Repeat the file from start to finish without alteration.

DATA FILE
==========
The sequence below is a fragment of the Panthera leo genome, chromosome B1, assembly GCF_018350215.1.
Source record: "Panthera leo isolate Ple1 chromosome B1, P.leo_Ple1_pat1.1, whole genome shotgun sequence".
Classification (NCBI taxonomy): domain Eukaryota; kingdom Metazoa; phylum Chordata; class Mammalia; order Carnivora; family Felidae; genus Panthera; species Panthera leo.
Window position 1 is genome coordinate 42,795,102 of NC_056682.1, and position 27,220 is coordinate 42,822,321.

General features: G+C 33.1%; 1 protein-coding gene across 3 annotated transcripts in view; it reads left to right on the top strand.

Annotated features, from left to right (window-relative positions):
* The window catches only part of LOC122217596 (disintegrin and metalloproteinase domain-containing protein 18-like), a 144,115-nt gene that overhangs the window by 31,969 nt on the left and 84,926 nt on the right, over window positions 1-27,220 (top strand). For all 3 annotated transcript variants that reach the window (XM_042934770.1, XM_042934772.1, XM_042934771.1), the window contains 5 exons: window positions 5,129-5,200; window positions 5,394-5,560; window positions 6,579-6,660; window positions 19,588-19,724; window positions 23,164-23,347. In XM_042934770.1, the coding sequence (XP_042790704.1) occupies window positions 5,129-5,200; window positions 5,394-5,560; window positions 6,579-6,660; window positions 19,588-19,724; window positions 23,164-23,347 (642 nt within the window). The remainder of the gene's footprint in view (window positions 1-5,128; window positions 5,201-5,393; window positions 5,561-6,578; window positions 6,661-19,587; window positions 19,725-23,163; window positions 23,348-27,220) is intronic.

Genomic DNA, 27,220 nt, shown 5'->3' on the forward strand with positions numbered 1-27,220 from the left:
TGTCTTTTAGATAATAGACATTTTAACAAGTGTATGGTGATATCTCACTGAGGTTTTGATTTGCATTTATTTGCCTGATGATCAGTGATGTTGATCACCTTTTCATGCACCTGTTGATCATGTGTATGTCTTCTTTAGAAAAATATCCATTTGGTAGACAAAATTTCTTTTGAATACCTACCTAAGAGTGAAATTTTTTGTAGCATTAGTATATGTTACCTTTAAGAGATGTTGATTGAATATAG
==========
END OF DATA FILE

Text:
The sequence below is a fragment of the Panthera leo genome, chromosome B1, assembly GCF_018350215.1.
Source record: "Panthera leo isolate Ple1 chromosome B1, P.leo_Ple1_pat1.1, whole genome shotgun sequence".
Classification (NCBI taxonomy): domain Eukaryota; kingdom Metazoa; phylum Chordata; class Mammalia; order Carnivora; family Felidae; genus Panthera; species Panthera leo.
Window position 1 is genome coordinate 42,795,102 of NC_056682.1, and position 27,220 is coordinate 42,822,321.

General features: G+C 33.1%; 1 protein-coding gene across 3 annotated transcripts in view; it reads left to right on the top strand.

Annotated features, from left to right (window-relative positions):
* The window catches only part of LOC122217596 (disintegrin and metalloproteinase domain-containing protein 18-like), a 144,115-nt gene that overhangs the window by 31,969 nt on the left and 84,926 nt on the right, over window positions 1-27,220 (top strand). For all 3 annotated transcript variants that reach the window (XM_042934770.1, XM_042934772.1, XM_042934771.1), the window contains 5 exons: window positions 5,129-5,200; window positions 5,394-5,560; window positions 6,579-6,660; window positions 19,588-19,724; window positions 23,164-23,347. In XM_042934770.1, the coding sequence (XP_042790704.1) occupies window positions 5,129-5,200; window positions 5,394-5,560; window positions 6,579-6,660; window positions 19,588-19,724; window positions 23,164-23,347 (642 nt within the window). The remainder of the gene's footprint in view (window positions 1-5,128; window positions 5,201-5,393; window positions 5,561-6,578; window positions 6,661-19,587; window positions 19,725-23,163; window positions 23,348-27,220) is intronic.

Genomic DNA, 27,220 nt, shown 5'->3' on the forward strand with positions numbered 1-27,220 from the left:
TGTCTTTTAGATAATAGACATTTTAACAAGTGTATGGTGATATCTCACTGAGGTTTTGATTTGCATTTATTTGCCTGATGATCAGTGATGTTGATCACCTTTTCATGCACCTGTTGATCATGTGTATGTCTTCTTTAGAAAAATATCCATTTGGTAGACAAAATTTCTTTTGAATACCTACCTAAGAGTGAAATTTTTTGTAGCATTAGTATATGTTACCTTTAAGAGATGTTGATTGAATATAG